By Charles M. Six
President, Ending Stereotypes for America
It's astounding that people can believe that Africans, because of their so called witch-doctors--who were basically physicians and herbalists-- are and were more primitive philosophically and religiously than other ethnic groups, especially considering that Europeans and Americans sacrificed thousands of people because of their fear of witchcraft and the supernatural. It’s also ironic that the Western world sometimes believes it is more advanced spiritually than pagan
As I have shown in other chapters, human sacrifice and cannibalism was commonplace among Europeans.1 Below are a few quotes that from men who witnessed these sacrifices first hand:
"I was reluctant to pry into the details of this sacrifice…Let them be as they are and were from the beginning."
Greek traveler-writer Pausanias describing the tribal ritual of the Arkadians, a people to the North of Rome, who would kill, dismember and devour their children.2
"Concerning this island, I have nothing further to tell…except that its inhabitants are more savage than the Britons, since they are man-eaters….they count it an honorable thing, when their fathers die, to devour them, and openly to have intercourse with their mothers and sisters."
Greek geographer, Strabo, in 7BC on the Celts in Ireland.3
"They believe that the execution of those who have been caught in the act of theft or robbery or some crime is more pleasing to the immortal gods, but when the supply of such fails they resort to the execution of the innocent."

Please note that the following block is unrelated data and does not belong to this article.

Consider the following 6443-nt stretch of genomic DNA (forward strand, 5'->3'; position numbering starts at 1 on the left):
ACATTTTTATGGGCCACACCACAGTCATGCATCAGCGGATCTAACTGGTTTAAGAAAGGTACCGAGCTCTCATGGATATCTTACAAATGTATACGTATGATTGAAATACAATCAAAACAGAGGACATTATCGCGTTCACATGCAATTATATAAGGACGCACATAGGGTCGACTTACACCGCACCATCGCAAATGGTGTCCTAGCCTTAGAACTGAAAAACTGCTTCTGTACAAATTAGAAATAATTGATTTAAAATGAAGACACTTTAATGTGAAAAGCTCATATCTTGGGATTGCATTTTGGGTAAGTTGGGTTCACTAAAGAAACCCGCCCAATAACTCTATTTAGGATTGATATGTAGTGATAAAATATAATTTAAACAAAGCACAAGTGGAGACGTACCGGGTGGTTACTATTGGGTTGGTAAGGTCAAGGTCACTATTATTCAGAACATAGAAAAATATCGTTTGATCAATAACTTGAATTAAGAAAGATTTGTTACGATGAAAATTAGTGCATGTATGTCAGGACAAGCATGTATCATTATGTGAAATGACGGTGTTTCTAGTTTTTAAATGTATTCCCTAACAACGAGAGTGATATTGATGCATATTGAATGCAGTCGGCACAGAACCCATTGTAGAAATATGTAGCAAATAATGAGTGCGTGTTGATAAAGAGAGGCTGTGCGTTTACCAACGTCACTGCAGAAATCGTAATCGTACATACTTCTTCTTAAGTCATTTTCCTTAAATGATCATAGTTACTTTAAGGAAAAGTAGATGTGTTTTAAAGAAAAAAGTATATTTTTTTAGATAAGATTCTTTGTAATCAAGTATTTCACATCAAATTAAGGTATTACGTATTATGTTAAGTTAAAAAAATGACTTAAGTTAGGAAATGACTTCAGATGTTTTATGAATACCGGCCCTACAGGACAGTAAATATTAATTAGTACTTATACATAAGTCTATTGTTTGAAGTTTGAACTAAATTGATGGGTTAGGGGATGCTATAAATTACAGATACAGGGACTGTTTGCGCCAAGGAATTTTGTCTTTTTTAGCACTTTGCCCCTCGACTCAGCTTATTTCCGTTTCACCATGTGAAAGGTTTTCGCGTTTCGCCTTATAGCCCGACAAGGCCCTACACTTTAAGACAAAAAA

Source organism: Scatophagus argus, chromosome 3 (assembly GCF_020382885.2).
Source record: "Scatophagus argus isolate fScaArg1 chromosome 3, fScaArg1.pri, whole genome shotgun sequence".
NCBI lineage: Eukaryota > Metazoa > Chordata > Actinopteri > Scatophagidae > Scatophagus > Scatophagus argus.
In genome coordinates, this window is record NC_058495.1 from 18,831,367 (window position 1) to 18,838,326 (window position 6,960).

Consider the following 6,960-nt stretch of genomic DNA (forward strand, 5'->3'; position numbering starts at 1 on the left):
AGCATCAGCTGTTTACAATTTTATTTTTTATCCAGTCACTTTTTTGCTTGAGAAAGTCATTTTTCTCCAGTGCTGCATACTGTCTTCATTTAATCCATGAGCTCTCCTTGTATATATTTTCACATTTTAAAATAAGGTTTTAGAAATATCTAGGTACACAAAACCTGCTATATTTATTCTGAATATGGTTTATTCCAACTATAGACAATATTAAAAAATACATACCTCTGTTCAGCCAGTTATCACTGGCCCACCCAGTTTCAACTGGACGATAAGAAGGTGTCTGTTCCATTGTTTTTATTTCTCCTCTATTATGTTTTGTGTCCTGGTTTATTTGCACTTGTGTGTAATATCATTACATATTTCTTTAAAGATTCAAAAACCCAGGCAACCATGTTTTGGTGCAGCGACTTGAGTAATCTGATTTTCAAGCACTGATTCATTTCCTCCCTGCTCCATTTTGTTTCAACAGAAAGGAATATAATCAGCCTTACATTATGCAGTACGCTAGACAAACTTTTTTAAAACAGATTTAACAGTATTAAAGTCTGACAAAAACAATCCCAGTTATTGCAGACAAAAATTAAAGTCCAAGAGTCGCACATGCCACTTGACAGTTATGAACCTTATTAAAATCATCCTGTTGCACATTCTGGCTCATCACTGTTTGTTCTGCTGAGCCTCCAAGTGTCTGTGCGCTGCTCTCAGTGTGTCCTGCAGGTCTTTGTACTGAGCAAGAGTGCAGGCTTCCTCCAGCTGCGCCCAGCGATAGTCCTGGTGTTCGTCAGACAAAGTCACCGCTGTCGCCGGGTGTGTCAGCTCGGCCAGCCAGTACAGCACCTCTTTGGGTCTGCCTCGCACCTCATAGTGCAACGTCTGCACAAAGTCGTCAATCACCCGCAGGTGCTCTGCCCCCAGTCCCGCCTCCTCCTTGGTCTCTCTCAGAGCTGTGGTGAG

Caesar on the Gauls located in France, Caesar, VI, 164
Some common practices among the white Europeans are hard to imagine. A clan in
It wasn't until Christianity spread throughout dark
"Africa, long thought of by Europeans as a breeding ground for the occult, was more than matched by Europe, with its own manias for alchemy, astrology and witch burning. In the 15th Century, superstitious parishioners often danced among the graves in churchyards in hopes of protecting themselves from the plague--while the skulls of plague victims peered quizzically at them. During the same period,
Europeans, moreover, were constantly duped by promises of miraculous transformations and cures. Elixirs of life, magnets to attract diseases from the body, magic potions and healing fragments of the, 'true Cross," were common. Even such prominent intellectuals as Thomas Aquinas and Roger Bacon searched relentlessly for the philosopher's stone, the mystical charm of alchemy supposed to transform dross into gold. Yet despite all their delusions, Europeans thought of themselves as paragons of dignity and sensibility--while regarding faraway Africans as frightened primitives and painted witch doctors."7
Christian Ethiopia, on the other hand, was much more in tune with modern day western religious thought than their European counterparts.8 "Eschatology and mysticism,"
I can just hear people watching the movie, Shaka Zulu, when a chunk of a traitors arm was cut off in a witchcraft like ceremony, muttering, "savages," or "those people are sick,"-referring to the innate nature of blacks, but when watching, "The Crucible," about the Salem Witch Trials, proclaiming in astonishment, "I can't believe those people (referring just to those individuals committing the acts) are doing that." It reminds me of a comment Bill Cosby made, which goes something like this: If an old white drunk falls off a chair, it's just an old drunk falling off the chair, but if it's a old black drunk falling off the chair, it's the whole damn race. Massive genocide, inhumane cruelties, and silly mysticism has gone on in every region, including America, yet when it occurs in a black nation people often attribute it to the innate nature of black people, which is of course ridiculous.
7Davidson, Basil. African Kingdoms.